The first is the foundation’s investment management strategy. A college’s SEP should lay out the growth expectations of the endowment/foundation and evaluate the endowment’s asset allocation; stakeholders should compare the endowment’s performance versus its peers and ensure the college is receiving value-add services from its advisor.
Investment committee members are famous for their enthusiasm surrounding a fund’s financial performance. But they’ll want to temper their expectations in the months and years ahead, Dillingham said. “The next decade of performance may not be as high in the market,” he said, “so it’s important to look beyond growth in performance and remain focused on successful and ongoing fundraising.”
The second component of the SEP is good, old-fashioned fundraising. This includes activities like planned giving, events, corporate giving, and additional giving options like donor-advised funds and IRA rollovers.
A foundation’s website is especially important. It should include “background information, case statement, board leadership, upcoming events, ways to give, testimonials, and also detail on how to give, as well as other important information about the foundation,” the report states.
As you’d expect, community colleges approach this fundraising piece from different vantage points. Buffalo’s Trocaire College started a $3 million capital campaign for a scholarship endowment, “Fund the Future of Western New York.” Fundraisers at Westchester Community College’s foundation focus on annual appeals, a scholarship program, special events, tribute gifts, special project gifts, leadership gifts and planned giving.
Meanwhile, a representative from Auburn, New York’s Cayuga County Community College Foundation, Inc. told Dillingham that the foundation’s growth will “depend more and more on alumni and friends” who name the foundation in their estate plans.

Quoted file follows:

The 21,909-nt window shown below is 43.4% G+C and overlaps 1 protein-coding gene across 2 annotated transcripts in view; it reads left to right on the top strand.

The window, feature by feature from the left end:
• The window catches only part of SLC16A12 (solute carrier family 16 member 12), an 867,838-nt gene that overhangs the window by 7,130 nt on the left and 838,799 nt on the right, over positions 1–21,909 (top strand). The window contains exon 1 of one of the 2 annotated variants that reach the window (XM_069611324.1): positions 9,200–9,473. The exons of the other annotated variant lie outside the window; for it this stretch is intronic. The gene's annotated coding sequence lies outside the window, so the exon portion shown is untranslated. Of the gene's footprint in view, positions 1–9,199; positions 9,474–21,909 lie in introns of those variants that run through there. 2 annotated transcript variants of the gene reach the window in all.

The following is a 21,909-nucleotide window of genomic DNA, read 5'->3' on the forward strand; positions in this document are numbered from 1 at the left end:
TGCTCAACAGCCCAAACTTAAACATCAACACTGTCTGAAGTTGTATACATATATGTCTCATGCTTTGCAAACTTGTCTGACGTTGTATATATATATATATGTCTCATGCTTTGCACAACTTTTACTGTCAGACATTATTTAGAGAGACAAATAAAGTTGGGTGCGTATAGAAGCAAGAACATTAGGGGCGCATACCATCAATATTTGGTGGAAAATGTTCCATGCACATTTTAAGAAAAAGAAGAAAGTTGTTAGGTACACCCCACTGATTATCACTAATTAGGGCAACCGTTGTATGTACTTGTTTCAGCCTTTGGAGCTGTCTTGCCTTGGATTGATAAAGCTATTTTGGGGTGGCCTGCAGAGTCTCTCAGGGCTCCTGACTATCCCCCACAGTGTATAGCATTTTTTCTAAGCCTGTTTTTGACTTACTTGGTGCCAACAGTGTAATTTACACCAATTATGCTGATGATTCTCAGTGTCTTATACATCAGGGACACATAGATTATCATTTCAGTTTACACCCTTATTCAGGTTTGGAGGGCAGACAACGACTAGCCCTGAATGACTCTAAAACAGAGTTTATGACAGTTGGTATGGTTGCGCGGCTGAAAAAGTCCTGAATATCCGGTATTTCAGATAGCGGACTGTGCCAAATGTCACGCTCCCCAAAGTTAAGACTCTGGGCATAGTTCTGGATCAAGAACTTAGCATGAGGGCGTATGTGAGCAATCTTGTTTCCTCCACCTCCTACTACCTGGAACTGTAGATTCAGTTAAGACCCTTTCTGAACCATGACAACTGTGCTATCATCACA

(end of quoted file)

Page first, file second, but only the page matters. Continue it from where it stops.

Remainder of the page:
A Different Kind of Crisis
The issue of estate planning loomed large in our conversation. The pandemic has made donors introspective, Dillingham told me. “They’re concerned about their health and future and are updating their estate plans. People don’t normally want to talk about that, but it’s coming up a lot in conversations.
Dillingham’s point echoes other fundraisers across higher ed. In the early days of the pandemic, Jeffrey Wolfman, Fitchburg State University’s vice president for institutional advancement, told me that he saw a steady stream of inquires about estate planning and the language for a specific bequest in writing a will. “It seems that mortality is now top of mind for many people in a certain age group and with certain medical conditions,” he said.
The pandemic will also force community college development officers to embrace more “digital and virtual events in the short term,” Dillingham told me. “Even though 2019 was a banner year for fundraising, this year will be unpredictable,” he said.
Again, the closest analog community colleges have to draw from is the Great Recession. Enrollment spiked during that downturn, but as the economy improved, enrollments steadily declined every year since. COVID-19 potentially presents a different scenario. Thousands of college-age students will postpone attending a four-year university due to health concerns, rather than the economic upheaval of the last recession. College is also a lot more expensive than it was in 2008. At two-year public schools, tuition and fees are $3,730 for the 2019–2020 school year, according to the College Board, compared to $10,400 at in-state four-year public schools, most of which will conduct courses virtually or partially so this fall.
Community colleges can use this crisis as an opportunity to reverse the post-Great Recession dip in enrollment and roll out an SEP that incorporates the principles of investment management and fundraising.
“In order for community colleges to succeed,” Dillingham said, “they must continue to look at private philanthropy just as four-year traditional colleges have done for many years.”